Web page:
The following is a collection of reader comments found on

Bringing back the ’80s
Imagine housing without a secondary market
"My thinking though is that we are headed to a mortgage lending style reminiscent more of 1980 than 1970. We had a fairly dynamic secondary market by then, though it will seem much more primitive than it really is.

"There are still folks around who remember how to do traditional mortgage lending and if we would allow them to take over the reins we could help restore order. We can start by ditching FICO and teaching our young people how to make credit decisions.

"Part of the problem is that much of our real estate community did not know that easy credit such as we’ve experienced for over 20 years is not normal. It was like mainlining a hard drug, and getting used to lives of financial responsibility might be hard but we can do it."
Diane Cipa

Blogger favors cold, hard truth over ‘rah-rah’ comments
Online Communities: Novelty or Necessity?
"I have found that quality conversation generated on my blog makes everyone who reads it smarter, including me. I have been in a declining bubble market for three years, and those consumers who have taken the time to comment are the ones who’ve helped me see the truth, keep my head on straight, and ultimately do better in a declining market for myself and my clients versus some of my colleagues who weren’t so in touch with reality as early as I was.

"I write for the consumer, and my comment quality is extremely high. Feel-good, rah-rah, the-sun-will-come-out-tomorrow comments are not a part of my world. I get the cold, hard, unfriendly truth from anonymous Internet users, but their wisdom is often spot-on. And if not, they fight it out amongst themselves until the truth emerges. And truth is what enables us to make smart decisions about what to do in a volatile market.

"Generating this level of interaction is not easy, but it’s well worth it."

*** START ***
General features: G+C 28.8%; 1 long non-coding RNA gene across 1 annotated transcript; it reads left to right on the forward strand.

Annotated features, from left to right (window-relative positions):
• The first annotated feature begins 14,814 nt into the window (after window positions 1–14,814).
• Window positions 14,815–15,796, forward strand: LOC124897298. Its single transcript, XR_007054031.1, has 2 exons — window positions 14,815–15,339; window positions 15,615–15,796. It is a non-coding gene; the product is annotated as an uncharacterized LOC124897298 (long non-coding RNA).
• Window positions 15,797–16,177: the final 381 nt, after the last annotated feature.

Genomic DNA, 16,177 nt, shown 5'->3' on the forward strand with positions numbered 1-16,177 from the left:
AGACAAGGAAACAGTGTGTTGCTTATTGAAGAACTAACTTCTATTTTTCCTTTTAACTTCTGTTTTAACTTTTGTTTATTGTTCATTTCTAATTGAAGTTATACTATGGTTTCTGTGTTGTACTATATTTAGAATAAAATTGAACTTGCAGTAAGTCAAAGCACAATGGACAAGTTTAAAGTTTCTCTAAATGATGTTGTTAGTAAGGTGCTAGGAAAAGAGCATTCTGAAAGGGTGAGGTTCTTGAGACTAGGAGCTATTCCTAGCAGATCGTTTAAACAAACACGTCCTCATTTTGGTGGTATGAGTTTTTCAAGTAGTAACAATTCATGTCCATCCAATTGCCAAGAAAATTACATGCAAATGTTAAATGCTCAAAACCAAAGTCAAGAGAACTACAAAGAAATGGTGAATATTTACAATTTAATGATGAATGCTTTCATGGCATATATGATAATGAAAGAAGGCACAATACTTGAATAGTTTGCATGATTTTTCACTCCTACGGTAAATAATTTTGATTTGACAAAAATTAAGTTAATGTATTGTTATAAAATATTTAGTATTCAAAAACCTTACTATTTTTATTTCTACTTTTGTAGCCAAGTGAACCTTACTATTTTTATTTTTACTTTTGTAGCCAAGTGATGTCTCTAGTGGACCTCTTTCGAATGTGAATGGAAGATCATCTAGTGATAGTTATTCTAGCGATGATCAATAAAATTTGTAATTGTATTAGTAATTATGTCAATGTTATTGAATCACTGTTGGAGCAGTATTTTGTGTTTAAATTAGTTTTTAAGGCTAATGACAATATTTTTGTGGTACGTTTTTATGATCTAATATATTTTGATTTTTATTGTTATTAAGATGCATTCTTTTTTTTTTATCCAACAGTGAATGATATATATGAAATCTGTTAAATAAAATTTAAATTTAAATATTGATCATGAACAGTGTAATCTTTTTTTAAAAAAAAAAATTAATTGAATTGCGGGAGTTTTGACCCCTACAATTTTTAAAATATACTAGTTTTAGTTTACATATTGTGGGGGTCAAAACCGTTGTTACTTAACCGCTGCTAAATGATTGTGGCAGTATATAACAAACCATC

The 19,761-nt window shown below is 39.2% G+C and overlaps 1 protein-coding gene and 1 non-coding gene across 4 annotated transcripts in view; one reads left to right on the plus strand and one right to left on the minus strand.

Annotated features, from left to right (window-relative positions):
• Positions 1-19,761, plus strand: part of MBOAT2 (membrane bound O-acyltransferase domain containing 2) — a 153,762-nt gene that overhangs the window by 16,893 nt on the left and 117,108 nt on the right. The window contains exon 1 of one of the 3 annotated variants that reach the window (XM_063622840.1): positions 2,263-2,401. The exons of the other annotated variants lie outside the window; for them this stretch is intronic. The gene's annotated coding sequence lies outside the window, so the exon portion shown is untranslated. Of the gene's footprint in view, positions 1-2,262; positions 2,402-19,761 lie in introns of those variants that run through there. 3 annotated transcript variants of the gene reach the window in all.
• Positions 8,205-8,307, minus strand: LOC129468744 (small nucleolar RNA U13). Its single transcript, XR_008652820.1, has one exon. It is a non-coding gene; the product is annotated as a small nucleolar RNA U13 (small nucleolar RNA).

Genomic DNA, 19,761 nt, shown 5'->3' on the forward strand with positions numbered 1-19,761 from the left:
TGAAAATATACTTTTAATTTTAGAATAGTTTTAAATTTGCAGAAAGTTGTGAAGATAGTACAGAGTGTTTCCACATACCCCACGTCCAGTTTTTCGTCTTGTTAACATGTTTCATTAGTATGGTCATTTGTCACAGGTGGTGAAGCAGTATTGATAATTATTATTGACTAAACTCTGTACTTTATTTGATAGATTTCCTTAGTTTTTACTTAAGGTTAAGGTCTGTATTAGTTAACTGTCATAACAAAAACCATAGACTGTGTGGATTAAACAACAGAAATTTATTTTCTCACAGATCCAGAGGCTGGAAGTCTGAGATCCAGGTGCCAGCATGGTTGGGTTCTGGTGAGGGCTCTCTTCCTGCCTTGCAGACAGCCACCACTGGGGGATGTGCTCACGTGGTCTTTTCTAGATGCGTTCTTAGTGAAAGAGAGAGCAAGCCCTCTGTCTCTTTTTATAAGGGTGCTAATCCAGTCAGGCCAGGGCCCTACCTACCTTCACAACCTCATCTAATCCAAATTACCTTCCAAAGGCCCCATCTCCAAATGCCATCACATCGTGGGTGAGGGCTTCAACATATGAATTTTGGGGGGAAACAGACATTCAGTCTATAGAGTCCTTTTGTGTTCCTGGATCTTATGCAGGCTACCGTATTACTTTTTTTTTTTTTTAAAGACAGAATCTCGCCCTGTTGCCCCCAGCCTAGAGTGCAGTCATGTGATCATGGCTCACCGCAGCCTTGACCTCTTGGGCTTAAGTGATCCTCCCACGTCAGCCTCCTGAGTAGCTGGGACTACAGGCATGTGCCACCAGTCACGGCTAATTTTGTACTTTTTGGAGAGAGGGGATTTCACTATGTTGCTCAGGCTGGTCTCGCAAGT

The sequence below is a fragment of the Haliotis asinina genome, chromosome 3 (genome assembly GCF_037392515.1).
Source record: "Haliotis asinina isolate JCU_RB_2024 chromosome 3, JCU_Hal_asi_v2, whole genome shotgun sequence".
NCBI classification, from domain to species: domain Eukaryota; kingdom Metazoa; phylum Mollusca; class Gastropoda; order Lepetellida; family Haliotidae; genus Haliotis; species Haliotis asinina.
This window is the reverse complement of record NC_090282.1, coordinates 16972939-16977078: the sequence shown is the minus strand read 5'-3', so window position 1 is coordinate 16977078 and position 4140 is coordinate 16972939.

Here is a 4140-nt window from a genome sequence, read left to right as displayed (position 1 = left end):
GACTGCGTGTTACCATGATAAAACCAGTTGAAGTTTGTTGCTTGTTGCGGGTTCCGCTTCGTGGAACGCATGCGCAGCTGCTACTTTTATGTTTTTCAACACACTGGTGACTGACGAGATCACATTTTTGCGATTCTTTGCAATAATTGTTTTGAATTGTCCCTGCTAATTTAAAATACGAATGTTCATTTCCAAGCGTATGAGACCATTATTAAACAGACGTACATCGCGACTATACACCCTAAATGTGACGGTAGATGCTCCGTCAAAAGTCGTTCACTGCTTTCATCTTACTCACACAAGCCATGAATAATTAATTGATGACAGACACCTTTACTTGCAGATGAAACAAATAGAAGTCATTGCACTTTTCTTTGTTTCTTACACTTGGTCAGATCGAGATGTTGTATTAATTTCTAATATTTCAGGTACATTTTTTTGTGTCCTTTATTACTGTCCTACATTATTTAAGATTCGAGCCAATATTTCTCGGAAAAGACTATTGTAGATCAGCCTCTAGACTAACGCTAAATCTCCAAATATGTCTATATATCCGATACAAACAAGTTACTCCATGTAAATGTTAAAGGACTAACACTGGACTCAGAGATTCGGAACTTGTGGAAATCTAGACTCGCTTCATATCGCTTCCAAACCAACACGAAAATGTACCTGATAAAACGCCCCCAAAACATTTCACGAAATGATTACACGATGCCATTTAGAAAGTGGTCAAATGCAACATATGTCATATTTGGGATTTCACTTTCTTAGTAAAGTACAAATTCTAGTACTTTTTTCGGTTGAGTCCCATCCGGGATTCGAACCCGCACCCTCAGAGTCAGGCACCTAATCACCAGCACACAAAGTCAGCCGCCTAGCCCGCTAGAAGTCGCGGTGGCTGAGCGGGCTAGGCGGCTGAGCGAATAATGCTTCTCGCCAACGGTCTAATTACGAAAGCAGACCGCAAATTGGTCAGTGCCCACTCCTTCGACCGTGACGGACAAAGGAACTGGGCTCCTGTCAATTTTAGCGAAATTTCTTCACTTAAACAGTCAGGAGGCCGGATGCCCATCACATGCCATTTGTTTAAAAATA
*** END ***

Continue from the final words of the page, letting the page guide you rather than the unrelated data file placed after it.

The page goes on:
Diane Cohn

Foreclosures can represent opportunity, risk
When prices are too good to be true
"While I think foreclosure presents a tremendous opportunity for professional Realtors and investors, I’ve also seen quite a few consumers get hurt trying to buy foreclosures themselves without the help of a professional.

"Besides the confusion that you noted, there are real risks. I’ve personally seen first-time foreclosure buyers suffer significant losses due to the lack of title insurance at foreclosure auctions, for example.

"Yet consumers crave information on foreclosures, and it is a need that Realtors have really failed to embrace, to date. We’d like to see that change, as we believe Realtors are far better positioned than any Web site to help consumers make real estate purchase decisions — foreclosure or not."
–Sean O’Toole

ActiveRain finds a revenue model
Localism reaches for broader user-generated content
"It will take some time to see Localism be all it is intended to be. As Jonathan (Washburn, ActiveRain CEO) said, it is weeding through the posts and taking out content not geared toward local neighborhoods. I’m personally glad they found a revenue model — it’s about time!"
Missy Caulk

Clarity, reform is needed in closing process
Study questions RESPA’s reliance on ‘sunshine’
"The naivety of believing any anticipated saving would be passed on to the consumer at any level is both mildly and sadly amusing. There are lots of changes RESPA needs, but special interests will insure that any benefits will be completely rhetorical.

"Buyers and sellers never see the HUD-1 until closing and rarely get final figures until very late the day before or the day of closing — often without enough time to obtain certified funds, let alone verify the accuracy. There is no reason buyers and sellers can’t receive a copy of the HUD-1 at least 48 hours prior to closing. Fees could be reviewed without the pressure of closing.

"In Illinois, the title insurance company is selected by the seller’s side. Buyers have no idea what the costs to them will be. Closer fees have gone up nearly 300 percent in the past five to six years. Title costs have gone up about twice a year. Fees for endorsements have escalated like amounts.

"Closing procedures vary greatly by state. It is unlikely any meaningful regulation can take place from the federal level. Closing procedures, services and fees can only be effectively regulated at the state level.

"At the federal level, regulation of lender fees and services could be effective, but the golden rule of ‘those with the gold make the rules’ will render any attempt at meaningful change to be rhetorical.

"No surprise that people manipulate the system and take advantage of consumers. Meaningful change to ‘ensure’ benefits to the consumer are easy if you get the politicians out of it and let a little common sense get involved."
–Jerry Hoffman

Daniel Rothamel, Inman News community manager, compiled the items in this report.


What’s your opinion? Leave your comments below or send a letter to the editor.

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